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The Creation Adventure Team

A Jurassic Ark Mystery
Family / Children
45 min / 2001
Rating: 7/10

Six Short Days, One Big Adventure
Family / Children
38 min / 2002
Rating: 7/10

The folks at the creationist organization Answers In Genesis have created two frenetic kids’ videos that feature a robot dinosaur sidekick and comic hijinks. What more could you want?

In the first episode, Jurassic Ark Mystery, the Creation Adventure Team is out to discover when the dinosaurs died, how they lived, and whether there were any on Noah’s Ark. We are treated to non-stop action, decent special effects, a number of clever spoofs, and a talking robot dinosaur named Proto. Renowned dinosaur sculptor Buddy Davis, his teenage friend Ivan, and of course Proto, explore a dinosaur museum and show how these “terrible lizards” did indeed fit on the ark. A Jurassic Ark Mystery is one of the most entertaining creationism videos available for children.

The only video that might be better is the sequel: Six Short Days, One Big Adventurer where the crew helps a student give a presentation to her public school classmates about how God created everything.

The videos come with a pile of extras. Our family spent at least half an hour afterward looking through them all, with our favorite being the features on how they brought the robot Proto to “life.”

Caution

The only one I can think of is that, as is pretty typical for a Buddy Davis production, the action here is a little on the frantic side of things. Davis is clearly focused on keeping the kids engaged, but I’ve heard a parent or two complain about just how hyper this all seems.

Conclusion

This is a video that would be fantastic for parents to watch with their kids – it is informative and entertaining! But for parents who can’t deal with too much hyperactivity on the big screen, you’ll want to steer clear. They say this is for ages 7-12, but our 5-year-old really liked it too, and even our 3-year-old was content enough to stick around for the whole show.

While these are available on some Christian streaming services (and on DVD), Answers in Genesis has made both available for free online viewing, though they’ve broken them up into several chapters. That isn’t the best way to watch them but it is a great way for parents to get a preview – watch them for free at the links below:


Up Next


Documentary, Family, Movie Reviews

A Lego brickumentary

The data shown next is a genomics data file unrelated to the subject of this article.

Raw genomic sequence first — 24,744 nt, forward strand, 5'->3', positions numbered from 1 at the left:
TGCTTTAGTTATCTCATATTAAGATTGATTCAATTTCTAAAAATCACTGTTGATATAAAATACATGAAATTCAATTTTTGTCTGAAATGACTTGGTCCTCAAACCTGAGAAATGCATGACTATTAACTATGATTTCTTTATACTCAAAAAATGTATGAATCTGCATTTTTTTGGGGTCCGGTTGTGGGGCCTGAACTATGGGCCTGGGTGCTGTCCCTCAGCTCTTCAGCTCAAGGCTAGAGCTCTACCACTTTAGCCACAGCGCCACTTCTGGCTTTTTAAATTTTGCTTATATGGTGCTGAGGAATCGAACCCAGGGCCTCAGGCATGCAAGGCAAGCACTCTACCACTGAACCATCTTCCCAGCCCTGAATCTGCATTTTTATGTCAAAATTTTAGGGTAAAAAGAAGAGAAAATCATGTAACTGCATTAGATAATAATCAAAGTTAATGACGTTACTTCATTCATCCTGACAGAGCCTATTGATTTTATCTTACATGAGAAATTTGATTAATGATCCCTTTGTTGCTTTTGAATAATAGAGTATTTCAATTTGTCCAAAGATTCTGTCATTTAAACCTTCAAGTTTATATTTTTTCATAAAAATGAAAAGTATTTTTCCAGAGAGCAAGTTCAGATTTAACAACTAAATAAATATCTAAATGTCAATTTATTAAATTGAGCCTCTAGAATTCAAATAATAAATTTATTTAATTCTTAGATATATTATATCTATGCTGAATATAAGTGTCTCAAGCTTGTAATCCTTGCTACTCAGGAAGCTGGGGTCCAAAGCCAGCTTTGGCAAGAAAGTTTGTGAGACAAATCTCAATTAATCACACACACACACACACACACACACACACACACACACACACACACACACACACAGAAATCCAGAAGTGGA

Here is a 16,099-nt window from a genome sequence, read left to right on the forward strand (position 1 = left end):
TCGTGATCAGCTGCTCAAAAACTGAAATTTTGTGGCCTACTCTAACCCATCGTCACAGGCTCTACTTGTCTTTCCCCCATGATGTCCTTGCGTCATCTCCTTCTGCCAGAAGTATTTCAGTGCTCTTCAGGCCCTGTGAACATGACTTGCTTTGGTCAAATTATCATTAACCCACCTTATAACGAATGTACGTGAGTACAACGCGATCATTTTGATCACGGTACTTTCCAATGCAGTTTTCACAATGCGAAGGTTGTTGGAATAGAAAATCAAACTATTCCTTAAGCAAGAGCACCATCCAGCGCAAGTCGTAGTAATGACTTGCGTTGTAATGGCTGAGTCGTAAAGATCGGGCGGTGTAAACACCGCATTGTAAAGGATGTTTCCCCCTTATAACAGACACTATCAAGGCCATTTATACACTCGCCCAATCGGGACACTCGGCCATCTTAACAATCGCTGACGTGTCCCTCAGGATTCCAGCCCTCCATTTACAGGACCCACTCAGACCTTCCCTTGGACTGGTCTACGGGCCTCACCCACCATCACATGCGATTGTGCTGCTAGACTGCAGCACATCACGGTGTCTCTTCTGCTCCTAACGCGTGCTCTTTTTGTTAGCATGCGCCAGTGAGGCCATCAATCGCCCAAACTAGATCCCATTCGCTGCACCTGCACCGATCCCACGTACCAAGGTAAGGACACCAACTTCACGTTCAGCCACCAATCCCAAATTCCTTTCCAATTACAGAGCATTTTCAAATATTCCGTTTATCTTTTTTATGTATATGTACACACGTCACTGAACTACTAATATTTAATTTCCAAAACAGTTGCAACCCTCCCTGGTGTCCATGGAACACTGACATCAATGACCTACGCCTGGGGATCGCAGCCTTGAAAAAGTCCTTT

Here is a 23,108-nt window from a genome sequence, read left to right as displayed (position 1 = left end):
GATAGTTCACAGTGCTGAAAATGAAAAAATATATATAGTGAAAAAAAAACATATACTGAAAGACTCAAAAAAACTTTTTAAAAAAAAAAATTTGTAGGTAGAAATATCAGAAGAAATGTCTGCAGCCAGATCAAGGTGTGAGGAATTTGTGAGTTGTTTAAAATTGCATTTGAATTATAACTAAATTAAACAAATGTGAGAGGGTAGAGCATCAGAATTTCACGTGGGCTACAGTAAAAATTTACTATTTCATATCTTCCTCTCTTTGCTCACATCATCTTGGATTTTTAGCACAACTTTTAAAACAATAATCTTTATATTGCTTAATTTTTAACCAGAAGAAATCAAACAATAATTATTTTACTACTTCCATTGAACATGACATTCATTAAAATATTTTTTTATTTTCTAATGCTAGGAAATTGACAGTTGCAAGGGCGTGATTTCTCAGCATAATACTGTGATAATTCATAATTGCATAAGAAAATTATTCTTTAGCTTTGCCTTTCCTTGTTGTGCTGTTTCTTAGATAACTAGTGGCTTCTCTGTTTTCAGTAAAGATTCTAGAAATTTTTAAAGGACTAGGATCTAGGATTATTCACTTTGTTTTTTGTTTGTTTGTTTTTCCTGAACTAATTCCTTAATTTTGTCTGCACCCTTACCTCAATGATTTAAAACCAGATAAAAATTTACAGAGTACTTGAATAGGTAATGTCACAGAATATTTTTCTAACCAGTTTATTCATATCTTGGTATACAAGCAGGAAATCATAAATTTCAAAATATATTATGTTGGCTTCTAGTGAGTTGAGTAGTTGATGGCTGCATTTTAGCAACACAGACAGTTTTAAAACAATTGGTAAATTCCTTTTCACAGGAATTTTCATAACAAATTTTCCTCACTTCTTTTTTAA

Documentary 93 minutes / 2015 Rating: 7/10 If you have kids who are too young to watch anything with tension then that limits your viewing options. Yes, there are lots of shows they can watch, but very few that mommy or daddy will want to sit through too (I can feel my brain cells dying whenever Daniel the Tiger is turned on). But here's something different: a documentary the whole family can enjoy. The basic building blocks of the Lego story are simple. The Denmark-based company has been making these little bricks for 65+ years. They got off to a rocky start, with the first three factories getting burned down, and in the late 1990s lost their way as they started producing sets that had more and more specialized pieces and less and less actual building involved. The buying public didn't like this new direction, and sales took a plunge. But this shocked the company straight, and they returned to what made them great: selling a simple toy whose infinite combinations sparked the imagination. The film itself is a hagiography of sorts, looking at the company with the wide-open eyes of a fan. This is sure to get your kids building, but the target audience for the film is as much adults and children. In fact, the majority of the builders we're introduced to are adults, including both the "master builders" who work for the company, and the legions of AFOLs – Adult Fans Of Lego – who craft their own creations and show them off online and at Lego conventions. These creations are astonishing, including a full-size X-wing fighter (from Star Wars) and reproductions of classic artworks like the Mona Lisa and Michelangelo's David. CAUTIONS The only cautions for this G-rated film I can come up with is that there are about 10 to 20 seconds of evolutionary nonsense, accompanied by a depiction of primordial life emerging from the sea and turning into man (primordial Lego life turning into a Lego man). There is also a short 5 second clip Lego mini-figure recreation of the shower murder scene from the Alfred Hitchcock film Psycho. That sounds worse than it is - in both cases my kids didn't even catch what was going on. I'll also add that while there is a role for adults to play Lego with their kids, the obsession shown by the the AFOLs (Adult Fans of Lego) was disconcerting. Hobbies can be fun, but God calls Christians to balance, and any hobby that takes over your life is not a healthy one. Instead of encouraging our young men to hold on to their childhood we should be preparing them to put off childish things (1 Cor. 13:11). So Mom or Dad might want to raise the issues of balance and maturity after watching this. CONCLUSION A Lego Brickumentary is a fun film for the whole family. I liked it because I could watch something entertaining and kind of educational without worry about my children being traumatized. Our kids liked it because it was inspiring and the host, a Lego mini-figure, is charming and often funny. So far we've watched it twice, and I could see us watching it again, so if you can get it for a good price, this might be a documentary worth owning. Otherwise, it makes for a great streaming rental, or might well be at your local library. ...


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